Wild & Scenic promotes hands-on learning in schools
December 12, 2012
As local schools increase their involvement and connection with hands-on learning and field-work projects, student participation in the Wild & Scenic Film Festival has grown. So much so, the 11th annual environmental film festival has added an extra day to accommodate the demand.
“It’s the first time we’ve had three sessions in Grass Valley,” said Shana Maziarz, creative director of the Wild & Scenic Film Festival. “1,200 kids participated last year and filled up the three days, so we added another day. It’s an exciting big development and we’ve had more outreach to kids.”
Lyman Gilmore School, Yuba River Charter School, Deer Creek Elementary, Grass Valley Charter School, Nevada City School of the Arts, and Forest Charter School are attending the festival this year, which offers a programs for kindergarten through third graders about wildlife and another for fourth to eighth graders about climate change and youth activism, coordinating with the festival’s theme this year of climate change.
“We are looking at change-makers, who are people providing solutions for a more livable future and the role that kids play in that as young activists,” Maziarz said.
Wild and Scenic worked with Lyman Gilmore to film a water quality testing project, which will be entered into the festival if completed in time.
“We are taking the technology we have, working with community groups, doing some footage and filmmaking with the kids and teaching real-life skills,” said Lyman Gilmore Teacher Doug Harmon.
Harmon took students to do a salmon tour at the University of California, Davis campus in Smartsville to learn about salmon, life cycles and stream health.
Students also worked with the Sierra Streams Institute, the Tribute Trail in Nevada City, and went hiking in Pioneer Park, with such field trips enhancing skills for students, Harmon said.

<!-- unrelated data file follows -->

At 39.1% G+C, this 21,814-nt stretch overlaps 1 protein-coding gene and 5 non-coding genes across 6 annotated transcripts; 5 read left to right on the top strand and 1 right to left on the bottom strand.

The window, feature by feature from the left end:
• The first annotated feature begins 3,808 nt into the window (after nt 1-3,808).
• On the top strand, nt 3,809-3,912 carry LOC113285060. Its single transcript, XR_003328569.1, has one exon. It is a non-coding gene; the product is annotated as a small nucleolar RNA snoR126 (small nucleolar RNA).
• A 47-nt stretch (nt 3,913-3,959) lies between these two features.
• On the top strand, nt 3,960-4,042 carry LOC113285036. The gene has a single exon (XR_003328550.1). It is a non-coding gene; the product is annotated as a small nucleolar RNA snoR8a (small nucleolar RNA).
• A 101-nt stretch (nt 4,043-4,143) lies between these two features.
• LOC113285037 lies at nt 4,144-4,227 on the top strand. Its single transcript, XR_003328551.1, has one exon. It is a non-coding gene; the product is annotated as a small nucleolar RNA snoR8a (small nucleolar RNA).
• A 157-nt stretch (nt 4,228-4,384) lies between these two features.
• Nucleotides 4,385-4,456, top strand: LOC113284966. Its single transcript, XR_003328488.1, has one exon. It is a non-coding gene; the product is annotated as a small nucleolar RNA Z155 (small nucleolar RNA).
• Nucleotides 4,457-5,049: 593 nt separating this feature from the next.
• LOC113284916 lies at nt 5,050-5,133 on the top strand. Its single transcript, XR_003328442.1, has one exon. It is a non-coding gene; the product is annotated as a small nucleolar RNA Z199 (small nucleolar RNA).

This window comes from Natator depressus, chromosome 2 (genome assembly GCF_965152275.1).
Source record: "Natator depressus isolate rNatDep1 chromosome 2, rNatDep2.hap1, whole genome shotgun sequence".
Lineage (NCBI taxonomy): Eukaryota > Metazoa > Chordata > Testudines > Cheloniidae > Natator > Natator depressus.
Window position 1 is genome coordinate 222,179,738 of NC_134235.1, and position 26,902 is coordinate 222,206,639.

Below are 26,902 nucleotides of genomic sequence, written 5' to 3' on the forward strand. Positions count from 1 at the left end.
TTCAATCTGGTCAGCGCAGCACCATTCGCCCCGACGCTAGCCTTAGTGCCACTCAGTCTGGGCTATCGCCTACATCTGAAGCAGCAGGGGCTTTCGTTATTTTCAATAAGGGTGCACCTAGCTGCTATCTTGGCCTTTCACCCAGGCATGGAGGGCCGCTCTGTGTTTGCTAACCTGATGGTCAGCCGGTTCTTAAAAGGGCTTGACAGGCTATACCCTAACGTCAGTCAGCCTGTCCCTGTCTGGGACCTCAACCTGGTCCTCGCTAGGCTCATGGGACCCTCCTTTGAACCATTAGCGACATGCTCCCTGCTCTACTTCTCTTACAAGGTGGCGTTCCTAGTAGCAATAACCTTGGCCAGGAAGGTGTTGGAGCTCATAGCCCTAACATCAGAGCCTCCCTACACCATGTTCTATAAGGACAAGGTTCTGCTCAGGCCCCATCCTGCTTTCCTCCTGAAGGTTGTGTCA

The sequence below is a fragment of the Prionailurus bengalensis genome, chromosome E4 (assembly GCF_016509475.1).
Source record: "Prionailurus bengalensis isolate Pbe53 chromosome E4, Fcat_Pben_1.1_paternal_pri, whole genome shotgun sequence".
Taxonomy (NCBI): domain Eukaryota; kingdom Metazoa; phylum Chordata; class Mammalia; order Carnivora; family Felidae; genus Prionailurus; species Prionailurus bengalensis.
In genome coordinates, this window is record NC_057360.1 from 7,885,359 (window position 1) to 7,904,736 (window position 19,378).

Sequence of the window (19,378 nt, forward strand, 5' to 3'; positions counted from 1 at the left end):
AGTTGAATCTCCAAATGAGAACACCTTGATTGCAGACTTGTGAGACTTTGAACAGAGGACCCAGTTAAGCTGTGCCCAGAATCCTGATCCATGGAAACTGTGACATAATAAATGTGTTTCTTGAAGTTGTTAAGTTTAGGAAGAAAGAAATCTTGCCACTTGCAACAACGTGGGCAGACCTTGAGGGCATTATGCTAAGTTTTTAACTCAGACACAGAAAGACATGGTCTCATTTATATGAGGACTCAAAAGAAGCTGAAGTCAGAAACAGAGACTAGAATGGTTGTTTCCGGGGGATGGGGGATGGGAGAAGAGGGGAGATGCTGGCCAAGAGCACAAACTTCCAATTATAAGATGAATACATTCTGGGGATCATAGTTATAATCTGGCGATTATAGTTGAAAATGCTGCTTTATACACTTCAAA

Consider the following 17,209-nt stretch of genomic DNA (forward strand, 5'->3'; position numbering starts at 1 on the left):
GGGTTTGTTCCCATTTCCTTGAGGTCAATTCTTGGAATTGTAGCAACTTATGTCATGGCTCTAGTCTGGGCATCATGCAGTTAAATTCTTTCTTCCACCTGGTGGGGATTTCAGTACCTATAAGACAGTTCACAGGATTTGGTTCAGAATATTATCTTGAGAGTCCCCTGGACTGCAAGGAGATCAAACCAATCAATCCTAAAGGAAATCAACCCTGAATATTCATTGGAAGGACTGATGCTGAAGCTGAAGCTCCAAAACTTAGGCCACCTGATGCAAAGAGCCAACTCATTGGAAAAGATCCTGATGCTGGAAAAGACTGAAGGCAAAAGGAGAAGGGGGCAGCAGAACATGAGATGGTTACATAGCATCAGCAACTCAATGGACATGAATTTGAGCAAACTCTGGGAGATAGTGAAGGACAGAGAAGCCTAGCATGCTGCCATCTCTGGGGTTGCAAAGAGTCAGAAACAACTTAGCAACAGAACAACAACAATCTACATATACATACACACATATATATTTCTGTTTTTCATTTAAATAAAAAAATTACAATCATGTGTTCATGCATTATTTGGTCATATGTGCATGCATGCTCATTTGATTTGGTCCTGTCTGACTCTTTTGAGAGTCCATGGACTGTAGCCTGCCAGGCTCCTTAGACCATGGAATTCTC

“There’s importance of having kids out in the field getting hands-on experience and writing,” Harmon said. “There’s an artistic part of putting together a movie, narration, and story-boarding. Kids are working with technology and not only learning science, but how to use the cameras and take that back into the classroom to go through the editing process and putting the whole thing together. Those are essential skills and when kids go onto high school and college, those are the skills that will make a difference getting good jobs.”
Harmon added a focus of the film festival is giving children an opportunity to showcase their work.
“The potential for 30 kids in this class to have their work viewed by 1,000, 1,500 people is really powerful,” Harmon said. “For any kid to see their work displayed and inspire or get people to think is an important thing.”
Grass Valley Charter teacher Merry Byles-Daly said hands-on learning is invaluable in engaging students.
“With project-based learning, the level of engagement is so strong,” Byles-Daly said. “Learning about the community builds character and engages students in projects we use to think critically about the world.”